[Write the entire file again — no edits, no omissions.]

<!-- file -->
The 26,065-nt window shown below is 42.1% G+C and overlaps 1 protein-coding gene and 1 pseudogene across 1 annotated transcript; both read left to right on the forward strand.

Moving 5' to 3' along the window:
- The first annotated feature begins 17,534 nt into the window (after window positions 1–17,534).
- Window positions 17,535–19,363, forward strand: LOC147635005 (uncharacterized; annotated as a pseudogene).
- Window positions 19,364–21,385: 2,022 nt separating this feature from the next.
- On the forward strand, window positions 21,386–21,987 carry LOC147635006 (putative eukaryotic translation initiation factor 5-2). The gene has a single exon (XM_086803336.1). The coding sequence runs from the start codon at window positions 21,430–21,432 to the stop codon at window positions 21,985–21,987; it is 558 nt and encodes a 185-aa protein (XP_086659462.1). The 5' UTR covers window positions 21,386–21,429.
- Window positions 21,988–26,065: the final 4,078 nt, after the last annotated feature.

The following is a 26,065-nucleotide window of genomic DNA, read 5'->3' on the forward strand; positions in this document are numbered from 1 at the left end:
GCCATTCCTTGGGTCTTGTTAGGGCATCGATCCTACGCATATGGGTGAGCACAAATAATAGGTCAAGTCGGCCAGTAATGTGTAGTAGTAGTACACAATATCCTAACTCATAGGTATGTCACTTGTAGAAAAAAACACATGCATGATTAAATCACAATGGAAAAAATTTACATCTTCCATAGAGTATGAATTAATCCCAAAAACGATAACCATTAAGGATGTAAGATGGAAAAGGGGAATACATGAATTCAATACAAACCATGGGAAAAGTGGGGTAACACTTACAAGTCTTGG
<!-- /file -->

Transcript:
The 26,065-nt window shown below is 42.1% G+C and overlaps 1 protein-coding gene and 1 pseudogene across 1 annotated transcript; both read left to right on the forward strand.

Moving 5' to 3' along the window:
- The first annotated feature begins 17,534 nt into the window (after window positions 1–17,534).
- Window positions 17,535–19,363, forward strand: LOC147635005 (uncharacterized; annotated as a pseudogene).
- Window positions 19,364–21,385: 2,022 nt separating this feature from the next.
- On the forward strand, window positions 21,386–21,987 carry LOC147635006 (putative eukaryotic translation initiation factor 5-2). The gene has a single exon (XM_086803336.1). The coding sequence runs from the start codon at window positions 21,430–21,432 to the stop codon at window positions 21,985–21,987; it is 558 nt and encodes a 185-aa protein (XP_086659462.1). The 5' UTR covers window positions 21,386–21,429.
- Window positions 21,988–26,065: the final 4,078 nt, after the last annotated feature.

The following is a 26,065-nucleotide window of genomic DNA, read 5'->3' on the forward strand; positions in this document are numbered from 1 at the left end:
GCCATTCCTTGGGTCTTGTTAGGGCATCGATCCTACGCATATGGGTGAGCACAAATAATAGGTCAAGTCGGCCAGTAATGTGTAGTAGTAGTACACAATATCCTAACTCATAGGTATGTCACTTGTAGAAAAAAACACATGCATGATTAAATCACAATGGAAAAAATTTACATCTTCCATAGAGTATGAATTAATCCCAAAAACGATAACCATTAAGGATGTAAGATGGAAAAGGGGAATACATGAATTCAATACAAACCATGGGAAAAGTGGGGTAACACTTACAAGTCTTGG